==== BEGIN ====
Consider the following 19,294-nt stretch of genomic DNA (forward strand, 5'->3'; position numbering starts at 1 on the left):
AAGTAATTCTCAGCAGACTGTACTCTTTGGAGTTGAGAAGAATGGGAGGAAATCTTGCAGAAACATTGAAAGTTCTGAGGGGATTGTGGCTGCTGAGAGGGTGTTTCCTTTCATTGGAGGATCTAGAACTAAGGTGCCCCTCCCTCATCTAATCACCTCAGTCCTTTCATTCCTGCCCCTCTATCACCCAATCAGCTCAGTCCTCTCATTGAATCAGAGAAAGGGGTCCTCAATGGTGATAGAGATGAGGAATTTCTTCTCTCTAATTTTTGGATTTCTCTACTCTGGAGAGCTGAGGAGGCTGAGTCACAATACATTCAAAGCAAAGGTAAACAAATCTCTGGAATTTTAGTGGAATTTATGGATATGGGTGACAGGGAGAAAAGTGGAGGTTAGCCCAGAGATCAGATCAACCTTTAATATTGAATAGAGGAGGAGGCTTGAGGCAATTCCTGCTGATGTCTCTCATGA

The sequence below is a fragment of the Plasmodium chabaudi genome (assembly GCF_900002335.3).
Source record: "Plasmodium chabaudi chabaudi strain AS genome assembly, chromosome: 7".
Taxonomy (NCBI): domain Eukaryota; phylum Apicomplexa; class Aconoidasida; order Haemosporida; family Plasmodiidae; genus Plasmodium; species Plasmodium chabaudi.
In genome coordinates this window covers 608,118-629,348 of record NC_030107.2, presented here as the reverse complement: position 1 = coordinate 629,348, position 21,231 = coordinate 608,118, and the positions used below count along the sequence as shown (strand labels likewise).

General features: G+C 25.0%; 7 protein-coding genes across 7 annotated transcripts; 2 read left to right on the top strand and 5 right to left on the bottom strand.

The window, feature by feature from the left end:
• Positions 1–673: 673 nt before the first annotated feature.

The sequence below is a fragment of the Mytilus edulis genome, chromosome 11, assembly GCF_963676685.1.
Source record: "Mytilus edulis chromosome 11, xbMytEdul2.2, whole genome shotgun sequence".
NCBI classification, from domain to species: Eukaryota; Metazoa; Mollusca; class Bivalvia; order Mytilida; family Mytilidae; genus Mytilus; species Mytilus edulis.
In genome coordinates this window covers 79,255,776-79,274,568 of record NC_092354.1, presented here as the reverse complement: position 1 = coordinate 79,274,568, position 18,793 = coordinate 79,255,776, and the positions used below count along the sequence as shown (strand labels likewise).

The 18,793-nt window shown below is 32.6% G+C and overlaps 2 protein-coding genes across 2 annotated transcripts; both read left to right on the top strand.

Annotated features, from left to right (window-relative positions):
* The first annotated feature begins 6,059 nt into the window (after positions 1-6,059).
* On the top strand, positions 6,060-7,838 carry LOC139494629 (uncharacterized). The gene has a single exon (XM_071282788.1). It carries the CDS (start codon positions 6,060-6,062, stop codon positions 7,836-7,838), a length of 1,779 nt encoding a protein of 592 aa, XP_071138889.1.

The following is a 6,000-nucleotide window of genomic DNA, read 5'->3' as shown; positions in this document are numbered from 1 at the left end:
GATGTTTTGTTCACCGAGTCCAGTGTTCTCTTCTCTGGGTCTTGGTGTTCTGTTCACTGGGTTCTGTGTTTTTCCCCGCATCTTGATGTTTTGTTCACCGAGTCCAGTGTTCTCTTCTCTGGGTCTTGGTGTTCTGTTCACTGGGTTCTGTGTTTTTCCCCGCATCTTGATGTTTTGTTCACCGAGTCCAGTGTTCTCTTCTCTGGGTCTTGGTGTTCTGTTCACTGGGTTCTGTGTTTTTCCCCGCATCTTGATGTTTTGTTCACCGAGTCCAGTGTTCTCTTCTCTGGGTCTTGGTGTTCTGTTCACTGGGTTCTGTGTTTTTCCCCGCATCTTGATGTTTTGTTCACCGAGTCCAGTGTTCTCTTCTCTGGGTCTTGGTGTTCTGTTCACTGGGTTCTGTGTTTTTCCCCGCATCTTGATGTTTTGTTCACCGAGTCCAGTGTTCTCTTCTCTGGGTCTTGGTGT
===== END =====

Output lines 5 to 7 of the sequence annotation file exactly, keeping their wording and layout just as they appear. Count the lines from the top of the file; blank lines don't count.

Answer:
Taxonomy (NCBI): domain Eukaryota; phylum Apicomplexa; class Aconoidasida; order Haemosporida; family Plasmodiidae; genus Plasmodium; species Plasmodium chabaudi.
In genome coordinates this window covers 608,118-629,348 of record NC_030107.2, presented here as the reverse complement: position 1 = coordinate 629,348, position 21,231 = coordinate 608,118, and the positions used below count along the sequence as shown (strand labels likewise).

General features: G+C 25.0%; 7 protein-coding genes across 7 annotated transcripts; 2 read left to right on the top strand and 5 right to left on the bottom strand.